Edward H. Wong
Excellence in Teaching
Associate Professor of Chemistry
College of Engineering and Physical Sciences
"Chemistry is not dogma; it is evolving all the time," says Edward Wong. "When I was going to high school and college, you couldn't 'see' molecules. Now you can!"
It was in high school—an affordable all-boys Catholic school run by Salesian brothers in Hong Kong—that Wong first took an interest in science. (Wong’s parents moved the family from mainland China when the communists took power.) If not for an aversion to frog and cockroach innards, he may have taken a different career path. "I was good at chemistry and biology, but couldn't handle the dissections," says Wong. "That really grossed me out."
In 1964, chemistry brought Wong to the University of California at Berkeley "in time for the hippies and the free speech movement," he says. "My first semester, they were boycotting classes, so that was quite a trip."
At first the culture shock was a bit overwhelming. Like his classmates, Wong let his hair grow longer, went to rock concerts, and protested against the Vietnam War. In his junior year, he started tutoring. By the time he was a senior, he was considering a teaching career. A graduate teaching assistantship at Harvard sealed it.
"I found I really enjoyed seeing the light bulb go on," he says. "When you explain challenging concepts, there are those times you can see the eyes light up and clearly something has been grasped, and that's one of the most rewarding aspects of teaching."
Keeping up with the latest discoveries is the key to making chemistry continually interesting, says Wong, who came to UNH in 1978 from Fordham University. "What to me is most exciting and makes me more charged up for class is when I find something new that has just been published that's relevant to what I'm teaching," he explains.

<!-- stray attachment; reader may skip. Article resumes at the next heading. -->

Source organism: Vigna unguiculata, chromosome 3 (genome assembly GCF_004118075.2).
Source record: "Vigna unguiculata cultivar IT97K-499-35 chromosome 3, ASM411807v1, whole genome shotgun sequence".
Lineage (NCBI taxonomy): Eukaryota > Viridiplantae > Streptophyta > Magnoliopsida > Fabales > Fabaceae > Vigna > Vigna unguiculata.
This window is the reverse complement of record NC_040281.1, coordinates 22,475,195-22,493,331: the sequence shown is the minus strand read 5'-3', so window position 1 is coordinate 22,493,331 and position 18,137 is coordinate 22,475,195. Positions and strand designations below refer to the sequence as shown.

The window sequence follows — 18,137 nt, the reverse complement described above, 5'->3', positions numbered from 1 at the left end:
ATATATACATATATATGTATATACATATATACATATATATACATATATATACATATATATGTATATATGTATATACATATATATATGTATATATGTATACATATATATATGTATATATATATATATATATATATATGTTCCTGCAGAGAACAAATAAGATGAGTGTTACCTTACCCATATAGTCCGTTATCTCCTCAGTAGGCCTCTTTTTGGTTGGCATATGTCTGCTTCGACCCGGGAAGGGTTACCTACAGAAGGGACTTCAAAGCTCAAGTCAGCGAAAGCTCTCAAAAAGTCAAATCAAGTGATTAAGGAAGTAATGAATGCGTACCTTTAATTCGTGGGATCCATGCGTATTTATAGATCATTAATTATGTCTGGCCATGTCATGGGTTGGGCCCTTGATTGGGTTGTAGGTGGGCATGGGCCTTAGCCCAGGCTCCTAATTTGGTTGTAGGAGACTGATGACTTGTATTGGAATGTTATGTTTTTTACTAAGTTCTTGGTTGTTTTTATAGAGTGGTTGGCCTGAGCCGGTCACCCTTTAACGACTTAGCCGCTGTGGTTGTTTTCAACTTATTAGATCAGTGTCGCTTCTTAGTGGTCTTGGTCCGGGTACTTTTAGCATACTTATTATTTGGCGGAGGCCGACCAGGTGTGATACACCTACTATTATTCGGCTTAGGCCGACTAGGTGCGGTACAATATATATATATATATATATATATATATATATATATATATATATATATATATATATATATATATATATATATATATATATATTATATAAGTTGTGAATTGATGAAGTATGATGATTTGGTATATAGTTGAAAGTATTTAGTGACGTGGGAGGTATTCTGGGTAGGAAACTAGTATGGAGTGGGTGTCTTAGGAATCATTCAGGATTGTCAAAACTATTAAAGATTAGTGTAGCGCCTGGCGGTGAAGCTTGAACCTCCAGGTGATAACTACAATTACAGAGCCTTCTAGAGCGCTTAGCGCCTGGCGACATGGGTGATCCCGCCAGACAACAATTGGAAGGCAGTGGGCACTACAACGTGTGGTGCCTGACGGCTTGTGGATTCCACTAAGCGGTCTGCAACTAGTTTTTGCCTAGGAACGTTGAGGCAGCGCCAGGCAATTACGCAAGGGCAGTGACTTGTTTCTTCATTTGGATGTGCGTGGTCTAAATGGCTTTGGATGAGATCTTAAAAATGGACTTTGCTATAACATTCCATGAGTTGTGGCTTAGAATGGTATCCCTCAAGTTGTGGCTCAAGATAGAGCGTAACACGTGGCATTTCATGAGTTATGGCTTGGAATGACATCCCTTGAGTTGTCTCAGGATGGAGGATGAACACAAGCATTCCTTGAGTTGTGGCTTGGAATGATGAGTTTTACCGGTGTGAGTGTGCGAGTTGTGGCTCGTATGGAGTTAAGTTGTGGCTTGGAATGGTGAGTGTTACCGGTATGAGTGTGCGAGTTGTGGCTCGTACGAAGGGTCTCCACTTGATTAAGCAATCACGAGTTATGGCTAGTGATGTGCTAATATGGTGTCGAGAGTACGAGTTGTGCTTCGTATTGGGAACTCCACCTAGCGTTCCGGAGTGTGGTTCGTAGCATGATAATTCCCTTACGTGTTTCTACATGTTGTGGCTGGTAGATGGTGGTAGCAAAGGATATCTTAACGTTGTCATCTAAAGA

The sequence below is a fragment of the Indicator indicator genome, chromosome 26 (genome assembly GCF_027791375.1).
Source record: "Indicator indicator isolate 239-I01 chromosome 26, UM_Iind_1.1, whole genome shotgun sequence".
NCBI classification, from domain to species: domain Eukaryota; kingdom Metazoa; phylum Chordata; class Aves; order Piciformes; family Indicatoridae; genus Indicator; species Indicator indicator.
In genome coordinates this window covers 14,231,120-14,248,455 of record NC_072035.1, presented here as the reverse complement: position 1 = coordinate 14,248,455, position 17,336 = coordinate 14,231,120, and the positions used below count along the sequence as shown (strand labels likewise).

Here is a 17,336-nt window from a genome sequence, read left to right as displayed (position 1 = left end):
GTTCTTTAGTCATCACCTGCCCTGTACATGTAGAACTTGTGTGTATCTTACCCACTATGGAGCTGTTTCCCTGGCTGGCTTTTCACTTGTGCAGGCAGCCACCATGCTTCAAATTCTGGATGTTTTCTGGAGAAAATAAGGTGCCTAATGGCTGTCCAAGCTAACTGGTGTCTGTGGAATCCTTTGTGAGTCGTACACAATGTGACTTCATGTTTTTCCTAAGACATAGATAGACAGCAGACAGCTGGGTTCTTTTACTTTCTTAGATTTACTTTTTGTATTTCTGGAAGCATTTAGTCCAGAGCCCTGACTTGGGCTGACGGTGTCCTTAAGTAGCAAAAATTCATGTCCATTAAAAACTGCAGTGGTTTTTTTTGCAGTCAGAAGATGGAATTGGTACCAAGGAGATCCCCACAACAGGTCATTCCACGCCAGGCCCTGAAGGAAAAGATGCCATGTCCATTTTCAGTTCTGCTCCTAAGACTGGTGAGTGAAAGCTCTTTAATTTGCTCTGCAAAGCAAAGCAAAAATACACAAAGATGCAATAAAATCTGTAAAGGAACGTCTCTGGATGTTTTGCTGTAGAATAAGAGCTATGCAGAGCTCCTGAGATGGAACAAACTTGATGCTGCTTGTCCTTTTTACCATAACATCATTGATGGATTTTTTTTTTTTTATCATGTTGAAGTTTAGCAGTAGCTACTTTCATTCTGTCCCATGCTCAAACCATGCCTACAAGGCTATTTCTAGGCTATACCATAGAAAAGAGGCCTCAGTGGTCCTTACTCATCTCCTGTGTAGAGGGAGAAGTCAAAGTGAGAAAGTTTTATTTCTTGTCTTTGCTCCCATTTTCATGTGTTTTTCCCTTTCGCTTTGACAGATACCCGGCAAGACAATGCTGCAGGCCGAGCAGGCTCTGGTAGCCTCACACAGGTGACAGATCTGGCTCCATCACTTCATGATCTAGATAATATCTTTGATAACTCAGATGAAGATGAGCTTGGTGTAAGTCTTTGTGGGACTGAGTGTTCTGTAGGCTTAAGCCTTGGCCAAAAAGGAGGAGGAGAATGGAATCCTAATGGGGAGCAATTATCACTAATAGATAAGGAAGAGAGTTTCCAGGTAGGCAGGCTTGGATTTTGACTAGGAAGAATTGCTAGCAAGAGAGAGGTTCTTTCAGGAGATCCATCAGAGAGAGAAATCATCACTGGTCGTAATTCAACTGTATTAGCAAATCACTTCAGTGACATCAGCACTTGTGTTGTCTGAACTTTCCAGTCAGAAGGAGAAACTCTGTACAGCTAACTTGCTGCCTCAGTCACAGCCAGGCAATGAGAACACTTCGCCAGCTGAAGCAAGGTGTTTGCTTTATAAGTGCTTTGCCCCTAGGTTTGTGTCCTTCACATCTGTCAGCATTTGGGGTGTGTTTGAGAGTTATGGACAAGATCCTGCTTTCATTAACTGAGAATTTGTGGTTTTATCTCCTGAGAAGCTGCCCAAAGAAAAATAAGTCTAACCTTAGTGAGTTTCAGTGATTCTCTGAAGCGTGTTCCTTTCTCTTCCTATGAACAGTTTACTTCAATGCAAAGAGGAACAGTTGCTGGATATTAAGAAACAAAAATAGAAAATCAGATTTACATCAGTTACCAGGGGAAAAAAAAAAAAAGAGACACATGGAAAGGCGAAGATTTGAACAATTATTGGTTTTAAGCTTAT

Wong credits his department for placing a high value on good teaching, noting that most of the faculty have won awards for teaching and research. While research may sometimes seem to compete with teaching, Wong says the two are integral. "To teach well, you have to be a researcher. You hear some people put down teachers as those who can't do; research makes sure you can do," he says. "It brings life to your classes."
During the summer, Wong concentrates on research, working with a team of graduate and undergraduate students in the lab. Mainly, his research has involved fundamental aspects of inorganic chemistry, but lately he and colleague Gary Weisman have focused on using copper-binding molecules as cancer imaging agents. They've developed a new class of molecules that has the potential to enable doctors to spot cancer earlier than ever before.
Wong's passion for chemistry is perhaps only matched by his passion for baseball. Throughout the season, this self-described "Red Sox nut" (since 1967, he is careful to point out) follows the team religiously. "I live and die with the team every day," he says.
And so when Wong discusses chirality, it's an opportunity to join chemistry and baseball. Like right and left hands, chiral molecules are at first glance identical, yet are actually different, with distinct properties, because they are dissymmetrical.
A close examination of a baseball's stitching shows that it lacks bi-lateral symmetry, leading to the intriguing possibility of left- and right-handed baseballs, explains Wong. But it turns out that a baseball is not chiral because, although it lacks a mirror plane, it possesses a more subtle symmetry axis.
"It's a nice illustration of how you need to go deeper in science," says Wong. "I like to think that all these concepts go beyond chemistry and it's actually everyday stuff that makes it way more relevant."